|From:||George Neuner <email@example.com>|
|Date:||Tue, 13 Feb 2018 22:37:42 -0500|
|Organization:||A noiseless patient Spider|
|Injection-Info:||gal.iecc.com; posting-host="news.iecc.com:2001:470:1f07:1126:0:676f:7373:6970"; logging-data="14853"; mail-complaints-to="firstname.lastname@example.org"|
|Posted-Date:||13 Feb 2018 23:12:05 EST|
On Tue, 13 Feb 2018 00:42:00 -0700, Louis Krupp
>On Mon, 12 Feb 2018 11:25:36 -0800 (PST), email@example.com wrote:
>>Suppose I have a simple C-like programming language: ...
>>Like you can see, it supports nested functions.
>gcc supports nested functions as an extension to C. Compiling this
>program with -O0 -fdump-tree-all and looking at the generated files
>might give you an idea of one way to do it: ...
>The alternative, a display vector, seems like it would be easier to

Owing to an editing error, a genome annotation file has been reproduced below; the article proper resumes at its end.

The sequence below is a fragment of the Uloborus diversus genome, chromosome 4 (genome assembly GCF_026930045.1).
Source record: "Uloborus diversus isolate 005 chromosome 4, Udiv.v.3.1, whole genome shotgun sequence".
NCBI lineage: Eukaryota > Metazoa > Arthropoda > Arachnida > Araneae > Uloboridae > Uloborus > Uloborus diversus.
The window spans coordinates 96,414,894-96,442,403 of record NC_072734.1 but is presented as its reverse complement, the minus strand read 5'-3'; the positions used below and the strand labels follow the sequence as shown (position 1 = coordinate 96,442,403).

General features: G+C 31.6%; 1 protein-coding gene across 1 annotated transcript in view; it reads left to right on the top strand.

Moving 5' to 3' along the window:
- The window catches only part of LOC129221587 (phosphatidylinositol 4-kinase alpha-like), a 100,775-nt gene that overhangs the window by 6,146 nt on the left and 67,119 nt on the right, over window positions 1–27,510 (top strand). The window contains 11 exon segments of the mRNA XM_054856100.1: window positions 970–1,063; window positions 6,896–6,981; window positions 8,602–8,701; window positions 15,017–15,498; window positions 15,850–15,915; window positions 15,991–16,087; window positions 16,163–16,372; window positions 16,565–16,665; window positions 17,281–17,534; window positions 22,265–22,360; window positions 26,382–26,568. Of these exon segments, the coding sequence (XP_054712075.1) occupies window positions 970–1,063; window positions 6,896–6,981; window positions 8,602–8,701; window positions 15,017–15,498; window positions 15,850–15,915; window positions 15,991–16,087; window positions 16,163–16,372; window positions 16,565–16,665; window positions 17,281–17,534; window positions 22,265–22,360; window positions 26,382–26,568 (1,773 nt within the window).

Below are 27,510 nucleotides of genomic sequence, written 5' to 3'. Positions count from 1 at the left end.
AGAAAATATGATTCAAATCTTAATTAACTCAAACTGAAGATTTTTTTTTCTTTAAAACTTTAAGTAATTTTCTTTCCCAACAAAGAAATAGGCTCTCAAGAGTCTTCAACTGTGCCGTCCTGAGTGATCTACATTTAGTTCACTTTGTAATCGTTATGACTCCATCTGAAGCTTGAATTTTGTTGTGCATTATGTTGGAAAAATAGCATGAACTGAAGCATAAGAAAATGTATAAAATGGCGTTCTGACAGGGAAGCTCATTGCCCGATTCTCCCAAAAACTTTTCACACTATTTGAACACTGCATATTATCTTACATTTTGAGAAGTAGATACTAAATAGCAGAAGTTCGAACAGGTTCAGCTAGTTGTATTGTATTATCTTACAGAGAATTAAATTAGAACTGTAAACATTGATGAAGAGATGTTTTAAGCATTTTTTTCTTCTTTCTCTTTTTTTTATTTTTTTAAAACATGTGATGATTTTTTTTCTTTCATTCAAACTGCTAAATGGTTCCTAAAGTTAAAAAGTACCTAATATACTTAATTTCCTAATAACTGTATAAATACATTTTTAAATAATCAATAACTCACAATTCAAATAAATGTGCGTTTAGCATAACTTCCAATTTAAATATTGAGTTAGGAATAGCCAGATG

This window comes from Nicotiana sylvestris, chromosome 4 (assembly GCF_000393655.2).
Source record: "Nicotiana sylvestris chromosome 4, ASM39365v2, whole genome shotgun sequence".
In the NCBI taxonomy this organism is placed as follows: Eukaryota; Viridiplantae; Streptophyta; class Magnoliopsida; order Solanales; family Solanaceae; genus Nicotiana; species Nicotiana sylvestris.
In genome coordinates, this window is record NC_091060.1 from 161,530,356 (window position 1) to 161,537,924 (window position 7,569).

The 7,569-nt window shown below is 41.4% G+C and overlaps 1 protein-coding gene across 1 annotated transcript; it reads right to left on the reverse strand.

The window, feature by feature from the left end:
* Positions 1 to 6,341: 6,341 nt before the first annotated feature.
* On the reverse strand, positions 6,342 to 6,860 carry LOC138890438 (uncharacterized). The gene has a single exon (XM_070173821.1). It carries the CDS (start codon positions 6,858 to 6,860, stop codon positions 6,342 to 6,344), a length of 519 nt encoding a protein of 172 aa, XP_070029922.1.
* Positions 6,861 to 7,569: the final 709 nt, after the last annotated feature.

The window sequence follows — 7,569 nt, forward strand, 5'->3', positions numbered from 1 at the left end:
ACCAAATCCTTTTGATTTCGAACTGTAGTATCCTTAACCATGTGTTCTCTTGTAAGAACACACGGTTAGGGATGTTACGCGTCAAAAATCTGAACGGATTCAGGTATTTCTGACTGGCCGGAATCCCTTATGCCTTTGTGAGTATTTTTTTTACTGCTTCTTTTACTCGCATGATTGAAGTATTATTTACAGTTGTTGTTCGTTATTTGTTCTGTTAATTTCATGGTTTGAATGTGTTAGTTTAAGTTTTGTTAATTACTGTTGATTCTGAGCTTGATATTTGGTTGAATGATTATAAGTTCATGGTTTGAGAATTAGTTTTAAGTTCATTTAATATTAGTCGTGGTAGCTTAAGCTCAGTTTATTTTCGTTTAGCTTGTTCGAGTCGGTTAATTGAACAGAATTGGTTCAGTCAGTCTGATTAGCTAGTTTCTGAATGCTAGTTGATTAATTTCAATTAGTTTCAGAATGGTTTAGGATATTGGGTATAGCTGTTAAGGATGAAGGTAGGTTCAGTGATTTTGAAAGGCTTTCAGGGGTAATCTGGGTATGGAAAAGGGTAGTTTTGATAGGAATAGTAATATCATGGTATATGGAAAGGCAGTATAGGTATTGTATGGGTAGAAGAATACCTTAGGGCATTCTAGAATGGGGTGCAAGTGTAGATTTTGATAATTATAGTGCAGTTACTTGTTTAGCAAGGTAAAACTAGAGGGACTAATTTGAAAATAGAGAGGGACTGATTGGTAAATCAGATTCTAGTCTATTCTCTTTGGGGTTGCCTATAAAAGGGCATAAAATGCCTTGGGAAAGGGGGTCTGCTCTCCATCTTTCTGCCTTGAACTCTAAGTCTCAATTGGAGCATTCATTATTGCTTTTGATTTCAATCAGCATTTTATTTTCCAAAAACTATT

>implement unless you're doing this for a real machine with a real (and
>therefore limited) set of registers.
The display doesn't need to be in registers [though the pointer to the
display itself should be]. Since every non-leaf function will touch
some part of the display, it will tend to stay in cache close to the
And a display doesn't need to be large to be effective. Lexical
definition hierarchies tend to be quite shallow. Studies of nested
functions done back in the days of Pascal showed that 16 entries
sufficed for all but a tiny percentage of code.
Also remember that OO is an orthogonal dimension: the depth of an
object hierarchy will not be limited by using a display.
However if you mix objects and display nested functions, I *think* it
would be necessary to maintain a separate display instance per object
Return to the
Search the comp.compilers archives again.